The rumors just made Jacob Young curious. Young, already known for his profiles of local characters for the Morgantown public-TV series Different Drummer, approached the secretive Pierce and offered to tell his story. Unsurprisingly, Pierce was a tough sell. "He liked the idea [of screening on] public TV, but he hated the idea that my first name was 'Jacob,'" says Young. "He thought I was Jewish."
Young told Pierce that having grown up in West Virginia, he didn't even know any Jews.
That was in 1990. A year ago the 68-year-old Pierce died of cancer, leaving a legacy of hate-filled rhetoric inspiring violence by his followers. But Dr. No, Young's portrait of perhaps this country's most influential contemporary white supremacist, survives. Young will present it here on July 8 at the Film Kitchen screening series, along with two unrelated works in progress.
Pierce, who held a doctorate in physics, was a one-time university professor whose political life began in the 1960s in close association with American Nazi Party founder George Lincoln Rockwell. After Rockwell's assassination, Pierce rose to prominence, eventually founding the National Alliance, which thanks to his writings and radio addresses became one of the country's wealthiest hate groups though it had just 1,500 members, according to the Anti-Defamation League. The ADL calls Pierce's group "the largest and most active neo-Nazi organization in the United States."
Pierce was rather less forthcoming than most of Young's other subjects, including the benevolently eccentric hotelier in Fleabag and mountain dancer Jesco White in the cult classic Dancing Outlaw. In 1978 Pierce had published (under the pseudonym Andrew Macdonald) The Turner Diaries, a novel telling how a group of "patriots" wages a race war, including the systematic extermination of blacks, Jews and "race traitors." Labeled by the FBI as "the bible of the racist right," the novel was a favorite of Timothy McVeigh's and inspired criminal undertakings including McVeigh's truck-bombing in Oklahoma City.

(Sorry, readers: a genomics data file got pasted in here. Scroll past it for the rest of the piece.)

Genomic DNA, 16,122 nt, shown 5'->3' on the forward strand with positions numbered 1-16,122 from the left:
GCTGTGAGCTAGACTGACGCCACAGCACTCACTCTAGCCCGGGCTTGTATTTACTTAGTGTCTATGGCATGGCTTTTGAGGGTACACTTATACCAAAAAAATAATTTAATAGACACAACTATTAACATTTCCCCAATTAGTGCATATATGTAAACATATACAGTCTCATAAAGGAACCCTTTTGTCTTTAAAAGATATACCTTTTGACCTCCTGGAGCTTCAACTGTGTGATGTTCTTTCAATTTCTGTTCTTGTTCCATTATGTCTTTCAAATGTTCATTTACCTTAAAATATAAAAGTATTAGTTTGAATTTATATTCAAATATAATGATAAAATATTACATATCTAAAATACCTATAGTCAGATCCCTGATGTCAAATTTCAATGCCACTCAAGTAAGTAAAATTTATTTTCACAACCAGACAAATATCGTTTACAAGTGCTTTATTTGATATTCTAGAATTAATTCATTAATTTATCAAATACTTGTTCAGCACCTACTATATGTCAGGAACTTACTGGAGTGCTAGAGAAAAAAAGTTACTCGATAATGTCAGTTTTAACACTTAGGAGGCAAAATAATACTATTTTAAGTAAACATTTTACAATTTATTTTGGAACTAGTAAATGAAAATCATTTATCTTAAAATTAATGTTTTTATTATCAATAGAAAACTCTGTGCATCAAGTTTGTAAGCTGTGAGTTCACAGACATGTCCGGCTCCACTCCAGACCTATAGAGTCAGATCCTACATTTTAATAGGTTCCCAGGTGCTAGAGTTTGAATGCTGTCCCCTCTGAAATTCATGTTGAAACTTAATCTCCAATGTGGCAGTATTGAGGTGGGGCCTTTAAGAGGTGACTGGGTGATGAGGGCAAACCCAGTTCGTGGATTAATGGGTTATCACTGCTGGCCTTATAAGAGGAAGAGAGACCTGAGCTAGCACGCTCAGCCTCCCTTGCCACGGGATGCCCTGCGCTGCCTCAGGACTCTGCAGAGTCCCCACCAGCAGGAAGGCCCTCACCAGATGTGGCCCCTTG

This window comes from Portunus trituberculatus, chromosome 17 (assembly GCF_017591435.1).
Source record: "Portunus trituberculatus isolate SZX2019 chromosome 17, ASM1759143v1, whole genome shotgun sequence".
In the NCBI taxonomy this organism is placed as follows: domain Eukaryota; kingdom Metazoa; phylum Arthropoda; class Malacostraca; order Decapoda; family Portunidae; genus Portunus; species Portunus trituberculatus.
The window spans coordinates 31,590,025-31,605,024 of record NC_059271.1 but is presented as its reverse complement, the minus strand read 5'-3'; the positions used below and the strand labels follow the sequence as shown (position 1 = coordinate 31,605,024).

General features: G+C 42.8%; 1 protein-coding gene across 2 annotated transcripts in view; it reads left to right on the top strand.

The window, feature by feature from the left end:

Dr. No -- the title references Pierce's mocking characterization of how detractors see him -- depicts Pierce at home, where he critiques a TV news report ... about himself. While working on his own show, Young received telephone threats from people who knew where he lived. And he struggled to circumvent Pierce's reticence. "He was trying to manipulate me, I was trying to manipulate him. It went on for months and months," says Young, adding, "By and large, considering he was a Nazi and a white supremacist, we got along fairly well."
For a change of pace, Young will also present short excerpts from two in-progress documentaries: 7 Surprizes in Modern Southern Clogging -- "God definitely loves clogging," notes one enthusiast -- and The Umim Thurmim, about a Kentucky bathroom-tiler who believes a trinket he owns is a Biblical relic with magical powers.
Pierce, too, dabbled in religion, formulating a doctrine he called Cosmotheism. It was a racist creed, but observers agree Pierce was dangerous not because he did anything violent, but because his ideas incited violence in others.
Yet that hardly explains the response Dr. No got, which was very little -- unless you count the people phoning Young wanting to join Pierce. In fact, more people complained about Young's next show, Dancing Outlaw. "You can suggest [West Virginia] has Nazis. That's no problem," says Young. "But if you suggest it has hillbillies, that's a big thing."